Psychosocial stress has emerged as an important risk factor for preterm birth, but maternal exposure to child abuse and neglect remain understudied with respect to preterm birth and associated mediators. In the context of perinatal outcomes, maltreatment is typically measured via retrospective self-report, which may be prone to measurement error and selective recall. The goals of this dissertation were to explore bias in reporting of history of child maltreatment around the time of pregnancy and to understand links between maltreatment, preterm birth, and smoking, a common and modifiable risk factor for preterm birth.
Using original data from the Emory Women's Mental Health Program, history of childhood maltreatment was measured before and after delivery for each woman, using the Childhood Trauma Questionnaire. Overall test-retest reliability was at least moderate for all trauma types except physical neglect. However, for those experiencing certain adverse pregnancy outcomes, there was a tendency to report trauma after delivery but not before. Further, associations of physical neglect with low birth weight and preterm birth indicated an inverse relationship when neglect was measured before delivery and a positive relationship when measured after delivery.
In the National Longitudinal Study of Adolescent to Adult Health, non-parental/caregiver sexual abuse by physical force was associated with very preterm birth. This association was limited to women whose abuse started after age nine. Non-parental/caregiver sexual abuse by physical force was also associated with continued smoking into pregnancy among women with a history of regular smoking. When stratified by depressive symptoms, associations of physical abuse and non-parental/caregiver sexual abuse with continued smoking were limited to women with depressive symptomatology, and depressive symptoms significantly modified the effect of parental/caregiver sexual and physical abuse.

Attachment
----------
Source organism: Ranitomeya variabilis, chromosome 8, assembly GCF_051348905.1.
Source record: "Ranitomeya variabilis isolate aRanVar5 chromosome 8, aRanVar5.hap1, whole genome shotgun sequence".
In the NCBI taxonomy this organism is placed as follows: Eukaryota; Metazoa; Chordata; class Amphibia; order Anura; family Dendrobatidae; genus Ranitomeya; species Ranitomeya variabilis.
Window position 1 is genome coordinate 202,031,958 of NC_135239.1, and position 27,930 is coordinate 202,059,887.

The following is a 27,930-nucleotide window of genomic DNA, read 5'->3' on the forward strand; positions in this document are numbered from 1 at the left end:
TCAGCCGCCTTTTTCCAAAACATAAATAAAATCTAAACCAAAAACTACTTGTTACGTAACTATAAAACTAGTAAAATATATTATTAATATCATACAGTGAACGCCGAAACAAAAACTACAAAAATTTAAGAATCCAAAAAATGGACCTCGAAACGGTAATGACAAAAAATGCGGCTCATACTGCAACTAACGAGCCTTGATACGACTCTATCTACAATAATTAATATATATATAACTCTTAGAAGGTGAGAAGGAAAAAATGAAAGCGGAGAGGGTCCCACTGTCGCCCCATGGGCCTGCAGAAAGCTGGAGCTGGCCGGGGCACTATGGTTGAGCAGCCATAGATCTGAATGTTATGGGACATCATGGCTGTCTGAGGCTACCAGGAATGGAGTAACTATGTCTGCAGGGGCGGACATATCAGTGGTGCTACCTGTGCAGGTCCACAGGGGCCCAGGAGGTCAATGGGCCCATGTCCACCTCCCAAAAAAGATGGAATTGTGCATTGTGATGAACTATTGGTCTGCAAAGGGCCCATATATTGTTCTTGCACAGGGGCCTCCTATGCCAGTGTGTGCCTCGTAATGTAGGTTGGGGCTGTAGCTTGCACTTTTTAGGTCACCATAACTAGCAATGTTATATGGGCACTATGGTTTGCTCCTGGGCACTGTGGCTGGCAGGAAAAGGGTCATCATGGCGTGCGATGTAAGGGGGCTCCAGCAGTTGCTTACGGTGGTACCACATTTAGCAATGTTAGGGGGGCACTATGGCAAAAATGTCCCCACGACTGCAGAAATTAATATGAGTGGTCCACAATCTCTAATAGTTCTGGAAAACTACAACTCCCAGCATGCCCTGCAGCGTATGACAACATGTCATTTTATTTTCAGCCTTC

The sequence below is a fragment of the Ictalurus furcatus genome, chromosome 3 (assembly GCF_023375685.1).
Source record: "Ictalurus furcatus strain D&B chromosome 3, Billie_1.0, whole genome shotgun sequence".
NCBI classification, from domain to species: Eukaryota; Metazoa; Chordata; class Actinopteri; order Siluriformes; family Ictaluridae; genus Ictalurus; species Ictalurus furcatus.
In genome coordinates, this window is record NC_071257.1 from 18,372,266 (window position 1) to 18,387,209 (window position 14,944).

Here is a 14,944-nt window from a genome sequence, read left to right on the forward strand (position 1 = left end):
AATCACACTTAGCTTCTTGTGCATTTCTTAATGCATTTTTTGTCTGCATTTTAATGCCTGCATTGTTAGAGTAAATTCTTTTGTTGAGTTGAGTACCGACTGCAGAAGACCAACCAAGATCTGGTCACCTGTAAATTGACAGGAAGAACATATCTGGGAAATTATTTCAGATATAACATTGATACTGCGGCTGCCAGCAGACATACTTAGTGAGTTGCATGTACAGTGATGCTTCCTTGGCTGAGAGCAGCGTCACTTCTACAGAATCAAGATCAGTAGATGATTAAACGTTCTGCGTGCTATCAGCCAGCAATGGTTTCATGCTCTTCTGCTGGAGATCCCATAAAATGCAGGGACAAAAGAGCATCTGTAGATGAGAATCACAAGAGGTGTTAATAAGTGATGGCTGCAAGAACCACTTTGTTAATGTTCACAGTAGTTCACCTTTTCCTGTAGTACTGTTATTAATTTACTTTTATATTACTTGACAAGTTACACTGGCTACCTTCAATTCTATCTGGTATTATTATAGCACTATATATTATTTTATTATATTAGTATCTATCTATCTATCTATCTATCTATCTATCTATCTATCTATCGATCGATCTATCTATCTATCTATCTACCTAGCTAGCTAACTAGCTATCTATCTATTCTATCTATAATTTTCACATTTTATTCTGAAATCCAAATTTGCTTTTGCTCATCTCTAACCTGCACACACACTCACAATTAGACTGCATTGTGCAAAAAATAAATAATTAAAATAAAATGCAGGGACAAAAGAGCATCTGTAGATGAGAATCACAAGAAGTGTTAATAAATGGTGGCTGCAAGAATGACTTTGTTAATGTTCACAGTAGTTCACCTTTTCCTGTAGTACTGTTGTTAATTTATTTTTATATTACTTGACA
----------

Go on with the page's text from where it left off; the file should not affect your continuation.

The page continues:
This dissertation shows that maternal exposure to abuse, particularly sexual abuse, is associated with early preterm birth and is a determinant of modifiable behaviors in pregnant women. It also shows that misclassification and recall bias may be present for specific forms of maltreatment, namely physical neglect. These findings suggest that future research into effective screening and interventions involving clinic populations, including well-woman, prenatal, and postpartum care, may be important.
Table of Contents
Chapter 1: Introduction and Motivation...1
Chapter 2: Literature Review..22
Chapter 3: Description of Study Samples...84
Chapter 4: Test-Retest Reliability of Retrospective Self-Reported Maternal Exposure to Childhood Abuse and Neglect...92
Chapter 5: An Exploratory Study of Whether Pregnancy Outcomes Influence Maternal Self-Reported History of Child Maltreatment...110
Chapter 6: The Association Between Maternal Exposure to Child Abuse, Preterm Birth, and Very Preterm Birth in Nulliparous Women...153
Chapter 7: Maternal History of Child Abuse and Continued Smoking Through Pregnancy...186
Chapter 8: Supplementary Analyses...213
Chapter 9: Summary, Implications, and Future Directions...234
About this Dissertation
|Committee Chair / Thesis Advisor
|Child Abuse and Neglect, Preterm Birth, and Associated Mediators ()
|2018-08-28 13:00:41 -0400